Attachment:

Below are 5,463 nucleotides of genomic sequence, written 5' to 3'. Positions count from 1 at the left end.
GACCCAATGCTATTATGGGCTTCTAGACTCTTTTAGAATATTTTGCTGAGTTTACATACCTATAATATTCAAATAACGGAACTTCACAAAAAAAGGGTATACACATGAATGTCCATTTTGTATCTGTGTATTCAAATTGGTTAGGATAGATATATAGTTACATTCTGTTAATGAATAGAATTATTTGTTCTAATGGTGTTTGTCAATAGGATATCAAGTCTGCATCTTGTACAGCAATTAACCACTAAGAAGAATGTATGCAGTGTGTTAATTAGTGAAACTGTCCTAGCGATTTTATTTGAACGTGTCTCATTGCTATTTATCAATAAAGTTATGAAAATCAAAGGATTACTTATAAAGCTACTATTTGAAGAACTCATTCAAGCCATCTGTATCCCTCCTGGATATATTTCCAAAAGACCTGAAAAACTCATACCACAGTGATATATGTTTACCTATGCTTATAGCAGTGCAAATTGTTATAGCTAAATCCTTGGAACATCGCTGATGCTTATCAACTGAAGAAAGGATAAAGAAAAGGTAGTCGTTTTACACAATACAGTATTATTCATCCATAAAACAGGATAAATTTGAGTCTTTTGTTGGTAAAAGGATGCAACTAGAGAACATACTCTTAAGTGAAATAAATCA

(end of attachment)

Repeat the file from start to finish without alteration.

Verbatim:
Below are 5,463 nucleotides of genomic sequence, written 5' to 3'. Positions count from 1 at the left end.
GACCCAATGCTATTATGGGCTTCTAGACTCTTTTAGAATATTTTGCTGAGTTTACATACCTATAATATTCAAATAACGGAACTTCACAAAAAAAGGGTATACACATGAATGTCCATTTTGTATCTGTGTATTCAAATTGGTTAGGATAGATATATAGTTACATTCTGTTAATGAATAGAATTATTTGTTCTAATGGTGTTTGTCAATAGGATATCAAGTCTGCATCTTGTACAGCAATTAACCACTAAGAAGAATGTATGCAGTGTGTTAATTAGTGAAACTGTCCTAGCGATTTTATTTGAACGTGTCTCATTGCTATTTATCAATAAAGTTATGAAAATCAAAGGATTACTTATAAAGCTACTATTTGAAGAACTCATTCAAGCCATCTGTATCCCTCCTGGATATATTTCCAAAAGACCTGAAAAACTCATACCACAGTGATATATGTTTACCTATGCTTATAGCAGTGCAAATTGTTATAGCTAAATCCTTGGAACATCGCTGATGCTTATCAACTGAAGAAAGGATAAAGAAAAGGTAGTCGTTTTACACAATACAGTATTATTCATCCATAAAACAGGATAAATTTGAGTCTTTTGTTGGTAAAAGGATGCAACTAGAGAACATACTCTTAAGTGAAATAAATCA